Splinting is a specialised skill for many nerve injuries, particularly in the upper limb and the prescription, fabrication, and fitting of a custom orthosis requires.[3]

  1. A strong understanding of the basic mechanical principles of splinting
  2. Knowledge of the mechanical properties of splinting materials
  3. Knowledge of deep and surface anatomy
  4. Knowledge of the impact of compressive, tensile, and shear forces on the tissues
  5. A thorough understanding of the pathophysiology, diagnostics, and treatment of peripheral nerve injury.

You can read more about splinting here including the different types of splints, indications and contraindications for splinting, advantages and disadvantages of splinting and possible complications.

In disaster and conflict situations the following materials can be used to support positioning, but the process is often time-consuming, and the results may be poor. Where available patients should be referred on to physical rehabilitation centres, which manufacture dynamic and static splints.

Nerve Related Injuries
Plaster of Paris Prevent Wrist Drop for Radial Nerve Palsy
Arm Sling Prevent Subluxation in Brachial Plexus Injury
Modified Aluminium Finger Splint Prevent Clawing of Fingers in Ulnar Nerve Lesions
Adhesive Tape Maintain Thumb in Apposition at Night for Median Nerve Lesions
Night Splints Maintain Ankle at 90degrees in Sciatic and Lateral Peroneal Nerve lesions to prevent foot drop.

Splint Care

Splint care is vital and educating the patient on the following three principles is a key part of their management

  • Check:
    • When removing a splint, check for any red marks. If the marks fade within half an hour this is fine, but if they persist, the splint will need adjusting. If the joints are stiff after removing the splint, exercise each joint for a few minutes.
  • Wash:
    • If the splint is made of heat-sensitive materials, don’t put it in hot water or leave it near heat sources, such as a radiator or on a sunny windowsill, because it will change shape. It is important to clean the splint using cold or lukewarm water with washing-up liquid or gentle soap.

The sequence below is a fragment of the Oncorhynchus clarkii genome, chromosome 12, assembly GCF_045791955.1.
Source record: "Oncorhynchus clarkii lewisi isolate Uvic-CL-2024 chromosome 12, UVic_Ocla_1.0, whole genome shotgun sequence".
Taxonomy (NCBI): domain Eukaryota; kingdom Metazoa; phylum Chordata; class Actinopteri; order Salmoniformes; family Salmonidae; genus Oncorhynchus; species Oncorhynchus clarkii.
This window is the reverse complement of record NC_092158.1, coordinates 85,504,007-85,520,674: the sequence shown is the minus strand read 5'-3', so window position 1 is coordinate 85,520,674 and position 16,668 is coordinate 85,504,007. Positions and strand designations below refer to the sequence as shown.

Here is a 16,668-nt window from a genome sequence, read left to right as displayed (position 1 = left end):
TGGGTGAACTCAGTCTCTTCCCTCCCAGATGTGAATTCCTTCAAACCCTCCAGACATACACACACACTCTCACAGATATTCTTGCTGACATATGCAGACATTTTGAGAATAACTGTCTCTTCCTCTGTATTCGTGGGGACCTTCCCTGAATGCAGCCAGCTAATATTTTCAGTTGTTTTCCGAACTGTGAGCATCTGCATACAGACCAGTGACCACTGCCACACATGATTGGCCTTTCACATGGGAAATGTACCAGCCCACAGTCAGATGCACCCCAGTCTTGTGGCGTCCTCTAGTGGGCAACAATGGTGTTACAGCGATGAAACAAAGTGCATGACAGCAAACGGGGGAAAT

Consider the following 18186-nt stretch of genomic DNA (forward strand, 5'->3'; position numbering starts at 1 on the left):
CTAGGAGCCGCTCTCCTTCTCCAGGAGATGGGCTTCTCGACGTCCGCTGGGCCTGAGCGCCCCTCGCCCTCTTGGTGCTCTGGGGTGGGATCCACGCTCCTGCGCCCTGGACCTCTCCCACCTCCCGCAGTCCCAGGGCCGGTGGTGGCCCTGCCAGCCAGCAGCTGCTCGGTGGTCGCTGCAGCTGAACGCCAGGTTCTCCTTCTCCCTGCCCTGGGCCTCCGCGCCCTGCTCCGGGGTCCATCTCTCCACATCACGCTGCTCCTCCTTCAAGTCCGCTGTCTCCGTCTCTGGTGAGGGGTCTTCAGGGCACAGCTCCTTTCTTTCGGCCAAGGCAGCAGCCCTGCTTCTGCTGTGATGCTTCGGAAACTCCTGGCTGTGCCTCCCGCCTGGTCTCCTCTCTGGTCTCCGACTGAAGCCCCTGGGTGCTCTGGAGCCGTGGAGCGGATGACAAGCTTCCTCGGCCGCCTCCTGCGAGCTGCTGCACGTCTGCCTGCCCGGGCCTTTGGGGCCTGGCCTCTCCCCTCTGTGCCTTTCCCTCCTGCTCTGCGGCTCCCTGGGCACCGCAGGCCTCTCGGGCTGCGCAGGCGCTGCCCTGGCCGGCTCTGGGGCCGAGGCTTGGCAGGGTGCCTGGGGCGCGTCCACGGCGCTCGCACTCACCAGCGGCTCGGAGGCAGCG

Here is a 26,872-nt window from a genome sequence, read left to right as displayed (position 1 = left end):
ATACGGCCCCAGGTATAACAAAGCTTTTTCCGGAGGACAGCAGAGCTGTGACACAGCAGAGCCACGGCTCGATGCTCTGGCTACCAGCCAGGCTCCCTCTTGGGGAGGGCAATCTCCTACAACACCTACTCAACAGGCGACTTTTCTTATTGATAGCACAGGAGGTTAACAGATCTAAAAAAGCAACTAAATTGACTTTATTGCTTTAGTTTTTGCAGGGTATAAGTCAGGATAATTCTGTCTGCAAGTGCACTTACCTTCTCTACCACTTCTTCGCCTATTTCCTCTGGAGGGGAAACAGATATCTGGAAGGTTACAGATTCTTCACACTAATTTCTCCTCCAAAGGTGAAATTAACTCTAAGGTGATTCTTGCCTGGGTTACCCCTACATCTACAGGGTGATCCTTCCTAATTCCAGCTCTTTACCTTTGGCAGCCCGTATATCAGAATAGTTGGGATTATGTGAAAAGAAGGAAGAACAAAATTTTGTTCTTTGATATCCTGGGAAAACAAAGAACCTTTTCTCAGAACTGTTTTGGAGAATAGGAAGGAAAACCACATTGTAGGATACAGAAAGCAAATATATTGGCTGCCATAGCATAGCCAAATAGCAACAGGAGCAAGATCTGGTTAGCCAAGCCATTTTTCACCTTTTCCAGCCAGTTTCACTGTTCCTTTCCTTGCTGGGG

• Adjust:
    • If there are any problems with a splint you did not make yourself, then do not try to alter or adjust it. Contact the therapist or centre that delivered the splint. For children and teenagers, the orthosis needs to be adapted to their growth and patients should be followed up every three months. [3]

Graded Progressive Exercise[edit | edit source]

When muscle strengthening exercises can commence it is important not to damage the healing nervous tissue: if pins and needles, numbness or increased pain occur the exercise is too hard and can have a negative effect on healing.

Individualised progressive graded exercise should be utilised according to each patient's needs to improve strength, moving from isometric to anti-gravity to resisted-range exercises. Remember that in the acute phase for some peripheral nerve injuries with other complex injuries, isometric exercises may be the only exercise allowed. Muscle strengthening exercises are employed as appropriate, eg isometric, graded weight progression, open-close chain, and Use of support slings may be employed to assist the movement and take the weight of the limb. The goal is to increase the strength of both the involved and uninjured extremities, increase independence with a graded exercise programme and minimise deconditioning. Progressions can be achieved by: increasing sets and/or repetitions of sit to stand practice, sitting out of bed duration, and mobility practice with pacing (which is vital to minimise fatigue). Sitting out of bed for meals/dressing changes should also be encouraged to support this.